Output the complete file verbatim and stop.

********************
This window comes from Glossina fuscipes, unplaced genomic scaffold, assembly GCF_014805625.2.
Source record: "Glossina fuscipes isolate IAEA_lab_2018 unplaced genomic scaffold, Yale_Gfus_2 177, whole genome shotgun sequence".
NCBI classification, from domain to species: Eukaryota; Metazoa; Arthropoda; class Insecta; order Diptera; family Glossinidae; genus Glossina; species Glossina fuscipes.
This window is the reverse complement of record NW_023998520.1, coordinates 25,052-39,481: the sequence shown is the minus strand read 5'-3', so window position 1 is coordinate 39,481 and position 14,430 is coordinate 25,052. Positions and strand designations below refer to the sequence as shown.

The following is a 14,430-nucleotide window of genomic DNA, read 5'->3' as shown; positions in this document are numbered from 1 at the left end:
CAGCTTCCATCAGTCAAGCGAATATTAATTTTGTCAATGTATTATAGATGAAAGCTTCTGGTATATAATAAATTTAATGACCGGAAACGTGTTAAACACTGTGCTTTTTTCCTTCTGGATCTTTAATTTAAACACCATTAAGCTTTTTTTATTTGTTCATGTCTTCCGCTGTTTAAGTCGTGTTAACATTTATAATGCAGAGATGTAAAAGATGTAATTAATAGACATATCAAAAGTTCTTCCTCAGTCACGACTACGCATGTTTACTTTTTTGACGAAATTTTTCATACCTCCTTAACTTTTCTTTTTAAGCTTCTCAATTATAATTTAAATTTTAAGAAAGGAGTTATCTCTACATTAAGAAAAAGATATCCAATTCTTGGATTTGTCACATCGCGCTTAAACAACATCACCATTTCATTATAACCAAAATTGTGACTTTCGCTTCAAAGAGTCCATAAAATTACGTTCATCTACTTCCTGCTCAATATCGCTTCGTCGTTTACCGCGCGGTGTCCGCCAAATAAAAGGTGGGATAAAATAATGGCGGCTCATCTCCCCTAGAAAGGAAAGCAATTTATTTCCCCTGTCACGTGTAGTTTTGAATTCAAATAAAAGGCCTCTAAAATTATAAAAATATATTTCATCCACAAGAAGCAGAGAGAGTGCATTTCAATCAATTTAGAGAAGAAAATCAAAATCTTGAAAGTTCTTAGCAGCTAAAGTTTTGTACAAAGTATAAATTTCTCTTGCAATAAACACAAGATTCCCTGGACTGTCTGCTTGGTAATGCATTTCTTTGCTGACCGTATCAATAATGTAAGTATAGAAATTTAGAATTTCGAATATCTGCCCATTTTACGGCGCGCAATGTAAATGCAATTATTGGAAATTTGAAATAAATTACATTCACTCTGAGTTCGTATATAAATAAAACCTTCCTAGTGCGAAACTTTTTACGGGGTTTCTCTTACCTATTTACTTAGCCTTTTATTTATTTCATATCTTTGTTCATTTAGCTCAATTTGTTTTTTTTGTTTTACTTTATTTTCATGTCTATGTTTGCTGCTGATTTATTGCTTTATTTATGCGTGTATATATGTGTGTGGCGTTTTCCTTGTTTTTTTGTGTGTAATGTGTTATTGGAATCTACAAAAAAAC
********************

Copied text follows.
This window comes from Glossina fuscipes, unplaced genomic scaffold, assembly GCF_014805625.2.
Source record: "Glossina fuscipes isolate IAEA_lab_2018 unplaced genomic scaffold, Yale_Gfus_2 177, whole genome shotgun sequence".
NCBI classification, from domain to species: Eukaryota; Metazoa; Arthropoda; class Insecta; order Diptera; family Glossinidae; genus Glossina; species Glossina fuscipes.
This window is the reverse complement of record NW_023998520.1, coordinates 25,052-39,481: the sequence shown is the minus strand read 5'-3', so window position 1 is coordinate 39,481 and position 14,430 is coordinate 25,052. Positions and strand designations below refer to the sequence as shown.

The following is a 14,430-nucleotide window of genomic DNA, read 5'->3' as shown; positions in this document are numbered from 1 at the left end:
CAGCTTCCATCAGTCAAGCGAATATTAATTTTGTCAATGTATTATAGATGAAAGCTTCTGGTATATAATAAATTTAATGACCGGAAACGTGTTAAACACTGTGCTTTTTTCCTTCTGGATCTTTAATTTAAACACCATTAAGCTTTTTTTATTTGTTCATGTCTTCCGCTGTTTAAGTCGTGTTAACATTTATAATGCAGAGATGTAAAAGATGTAATTAATAGACATATCAAAAGTTCTTCCTCAGTCACGACTACGCATGTTTACTTTTTTGACGAAATTTTTCATACCTCCTTAACTTTTCTTTTTAAGCTTCTCAATTATAATTTAAATTTTAAGAAAGGAGTTATCTCTACATTAAGAAAAAGATATCCAATTCTTGGATTTGTCACATCGCGCTTAAACAACATCACCATTTCATTATAACCAAAATTGTGACTTTCGCTTCAAAGAGTCCATAAAATTACGTTCATCTACTTCCTGCTCAATATCGCTTCGTCGTTTACCGCGCGGTGTCCGCCAAATAAAAGGTGGGATAAAATAATGGCGGCTCATCTCCCCTAGAAAGGAAAGCAATTTATTTCCCCTGTCACGTGTAGTTTTGAATTCAAATAAAAGGCCTCTAAAATTATAAAAATATATTTCATCCACAAGAAGCAGAGAGAGTGCATTTCAATCAATTTAGAGAAGAAAATCAAAATCTTGAAAGTTCTTAGCAGCTAAAGTTTTGTACAAAGTATAAATTTCTCTTGCAATAAACACAAGATTCCCTGGACTGTCTGCTTGGTAATGCATTTCTTTGCTGACCGTATCAATAATGTAAGTATAGAAATTTAGAATTTCGAATATCTGCCCATTTTACGGCGCGCAATGTAAATGCAATTATTGGAAATTTGAAATAAATTACATTCACTCTGAGTTCGTATATAAATAAAACCTTCCTAGTGCGAAACTTTTTACGGGGTTTCTCTTACCTATTTACTTAGCCTTTTATTTATTTCATATCTTTGTTCATTTAGCTCAATTTGTTTTTTTTGTTTTACTTTATTTTCATGTCTATGTTTGCTGCTGATTTATTGCTTTATTTATGCGTGTATATATGTGTGTGGCGTTTTCCTTGTTTTTTTGTGTGTAATGTGTTATTGGAATCTACAAAAAAAC